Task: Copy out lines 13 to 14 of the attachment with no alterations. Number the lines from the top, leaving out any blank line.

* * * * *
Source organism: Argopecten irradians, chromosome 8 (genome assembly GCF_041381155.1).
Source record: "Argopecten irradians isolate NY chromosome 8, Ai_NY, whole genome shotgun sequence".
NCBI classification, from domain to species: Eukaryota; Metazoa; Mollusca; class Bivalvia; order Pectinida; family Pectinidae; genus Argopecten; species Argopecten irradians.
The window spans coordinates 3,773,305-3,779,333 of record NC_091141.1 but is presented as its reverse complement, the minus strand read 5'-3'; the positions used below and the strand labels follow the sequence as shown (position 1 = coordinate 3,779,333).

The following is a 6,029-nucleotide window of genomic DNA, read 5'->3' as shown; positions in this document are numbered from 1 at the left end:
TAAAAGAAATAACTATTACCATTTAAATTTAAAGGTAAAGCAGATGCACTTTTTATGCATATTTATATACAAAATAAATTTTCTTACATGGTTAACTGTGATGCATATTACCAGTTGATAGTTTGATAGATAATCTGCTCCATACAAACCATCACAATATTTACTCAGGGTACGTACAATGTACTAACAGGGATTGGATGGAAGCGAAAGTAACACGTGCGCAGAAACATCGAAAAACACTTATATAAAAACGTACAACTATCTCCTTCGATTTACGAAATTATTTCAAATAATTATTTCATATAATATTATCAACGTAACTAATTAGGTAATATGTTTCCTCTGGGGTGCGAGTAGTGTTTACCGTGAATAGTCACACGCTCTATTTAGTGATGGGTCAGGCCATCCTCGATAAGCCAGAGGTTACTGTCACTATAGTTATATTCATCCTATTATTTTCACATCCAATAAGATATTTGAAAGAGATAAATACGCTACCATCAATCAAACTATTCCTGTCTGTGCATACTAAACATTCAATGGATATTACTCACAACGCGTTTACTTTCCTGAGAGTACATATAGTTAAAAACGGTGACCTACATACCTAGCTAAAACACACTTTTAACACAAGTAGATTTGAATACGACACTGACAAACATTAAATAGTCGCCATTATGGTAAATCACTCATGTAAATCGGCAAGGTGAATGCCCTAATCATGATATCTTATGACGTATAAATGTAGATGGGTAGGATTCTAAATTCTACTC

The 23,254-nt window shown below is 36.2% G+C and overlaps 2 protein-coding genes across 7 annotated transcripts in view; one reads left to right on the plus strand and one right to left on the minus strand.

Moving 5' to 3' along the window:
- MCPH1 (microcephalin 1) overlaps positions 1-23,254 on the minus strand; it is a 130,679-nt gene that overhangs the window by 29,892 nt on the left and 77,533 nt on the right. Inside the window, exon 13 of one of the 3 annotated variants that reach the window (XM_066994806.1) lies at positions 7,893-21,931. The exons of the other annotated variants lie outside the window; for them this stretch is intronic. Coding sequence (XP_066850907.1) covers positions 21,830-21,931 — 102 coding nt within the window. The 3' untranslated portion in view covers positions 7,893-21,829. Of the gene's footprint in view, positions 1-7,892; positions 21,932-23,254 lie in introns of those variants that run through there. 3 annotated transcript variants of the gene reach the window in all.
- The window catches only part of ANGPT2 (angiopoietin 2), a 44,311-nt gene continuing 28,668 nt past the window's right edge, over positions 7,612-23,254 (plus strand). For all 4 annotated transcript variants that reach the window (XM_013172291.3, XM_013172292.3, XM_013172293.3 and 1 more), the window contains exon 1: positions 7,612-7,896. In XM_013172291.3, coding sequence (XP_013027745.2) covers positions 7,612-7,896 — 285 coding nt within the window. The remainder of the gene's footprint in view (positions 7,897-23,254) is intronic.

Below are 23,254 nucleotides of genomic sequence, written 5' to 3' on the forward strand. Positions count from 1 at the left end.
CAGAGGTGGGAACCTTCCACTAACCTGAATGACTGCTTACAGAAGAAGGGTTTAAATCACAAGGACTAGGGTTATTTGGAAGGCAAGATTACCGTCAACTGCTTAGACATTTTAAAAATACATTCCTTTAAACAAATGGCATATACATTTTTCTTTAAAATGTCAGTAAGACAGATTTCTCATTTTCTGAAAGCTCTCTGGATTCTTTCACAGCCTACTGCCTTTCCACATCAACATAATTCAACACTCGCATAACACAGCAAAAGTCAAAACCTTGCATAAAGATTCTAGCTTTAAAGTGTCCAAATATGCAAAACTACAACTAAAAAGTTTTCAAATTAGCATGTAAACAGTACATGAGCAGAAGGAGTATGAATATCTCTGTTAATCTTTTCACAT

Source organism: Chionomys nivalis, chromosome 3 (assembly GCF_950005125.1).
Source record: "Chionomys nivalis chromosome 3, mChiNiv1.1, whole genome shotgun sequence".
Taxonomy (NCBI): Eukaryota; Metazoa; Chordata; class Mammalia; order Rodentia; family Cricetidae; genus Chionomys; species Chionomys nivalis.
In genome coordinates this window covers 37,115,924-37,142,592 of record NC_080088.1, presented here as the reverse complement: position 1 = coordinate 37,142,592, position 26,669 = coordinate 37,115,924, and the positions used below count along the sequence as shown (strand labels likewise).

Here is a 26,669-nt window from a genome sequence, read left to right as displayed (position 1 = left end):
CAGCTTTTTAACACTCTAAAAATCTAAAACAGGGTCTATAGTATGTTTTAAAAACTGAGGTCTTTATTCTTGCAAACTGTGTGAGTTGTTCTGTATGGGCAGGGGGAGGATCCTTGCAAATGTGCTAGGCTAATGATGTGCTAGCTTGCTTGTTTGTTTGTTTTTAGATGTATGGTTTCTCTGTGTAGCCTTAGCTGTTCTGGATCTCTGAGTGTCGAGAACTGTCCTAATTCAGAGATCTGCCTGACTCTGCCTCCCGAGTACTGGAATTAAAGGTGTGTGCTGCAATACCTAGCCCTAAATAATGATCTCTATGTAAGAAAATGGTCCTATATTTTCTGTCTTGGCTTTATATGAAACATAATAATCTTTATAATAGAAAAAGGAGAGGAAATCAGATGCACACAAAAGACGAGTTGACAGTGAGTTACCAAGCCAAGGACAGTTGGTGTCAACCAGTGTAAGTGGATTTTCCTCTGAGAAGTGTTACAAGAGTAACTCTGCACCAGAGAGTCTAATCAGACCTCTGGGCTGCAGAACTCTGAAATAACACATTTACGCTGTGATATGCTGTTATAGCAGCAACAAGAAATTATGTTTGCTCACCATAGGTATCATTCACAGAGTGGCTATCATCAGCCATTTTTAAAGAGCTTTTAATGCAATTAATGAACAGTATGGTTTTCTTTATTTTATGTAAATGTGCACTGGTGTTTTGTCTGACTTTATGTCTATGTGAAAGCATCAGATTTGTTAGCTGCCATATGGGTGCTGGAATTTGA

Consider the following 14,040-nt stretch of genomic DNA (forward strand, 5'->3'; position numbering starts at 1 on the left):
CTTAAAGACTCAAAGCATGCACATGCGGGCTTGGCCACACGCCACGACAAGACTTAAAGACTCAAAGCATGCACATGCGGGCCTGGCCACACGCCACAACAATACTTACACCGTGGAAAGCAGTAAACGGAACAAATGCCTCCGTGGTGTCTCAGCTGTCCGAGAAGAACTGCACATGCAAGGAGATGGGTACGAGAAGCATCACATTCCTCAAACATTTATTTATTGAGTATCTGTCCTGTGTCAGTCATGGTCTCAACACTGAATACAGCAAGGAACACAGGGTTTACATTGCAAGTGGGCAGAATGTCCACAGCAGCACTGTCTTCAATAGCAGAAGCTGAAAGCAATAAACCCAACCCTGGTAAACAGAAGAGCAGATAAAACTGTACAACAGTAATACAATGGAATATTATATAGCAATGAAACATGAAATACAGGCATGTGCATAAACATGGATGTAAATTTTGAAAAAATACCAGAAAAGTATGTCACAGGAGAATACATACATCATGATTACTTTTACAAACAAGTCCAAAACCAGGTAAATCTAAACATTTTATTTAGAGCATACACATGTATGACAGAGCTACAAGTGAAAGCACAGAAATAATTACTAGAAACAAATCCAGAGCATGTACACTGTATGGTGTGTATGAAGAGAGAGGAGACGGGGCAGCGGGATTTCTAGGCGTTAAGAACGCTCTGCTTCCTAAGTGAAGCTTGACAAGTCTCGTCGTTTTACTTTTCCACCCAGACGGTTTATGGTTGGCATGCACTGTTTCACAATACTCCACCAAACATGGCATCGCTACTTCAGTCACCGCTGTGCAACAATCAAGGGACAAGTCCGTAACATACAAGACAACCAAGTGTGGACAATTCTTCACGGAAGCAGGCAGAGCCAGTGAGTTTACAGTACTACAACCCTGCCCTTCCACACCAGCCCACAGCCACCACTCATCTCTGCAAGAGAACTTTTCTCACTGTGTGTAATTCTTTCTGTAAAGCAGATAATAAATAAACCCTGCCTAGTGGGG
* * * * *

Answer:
Source organism: Chionomys nivalis, chromosome 3 (assembly GCF_950005125.1).
Source record: "Chionomys nivalis chromosome 3, mChiNiv1.1, whole genome shotgun sequence".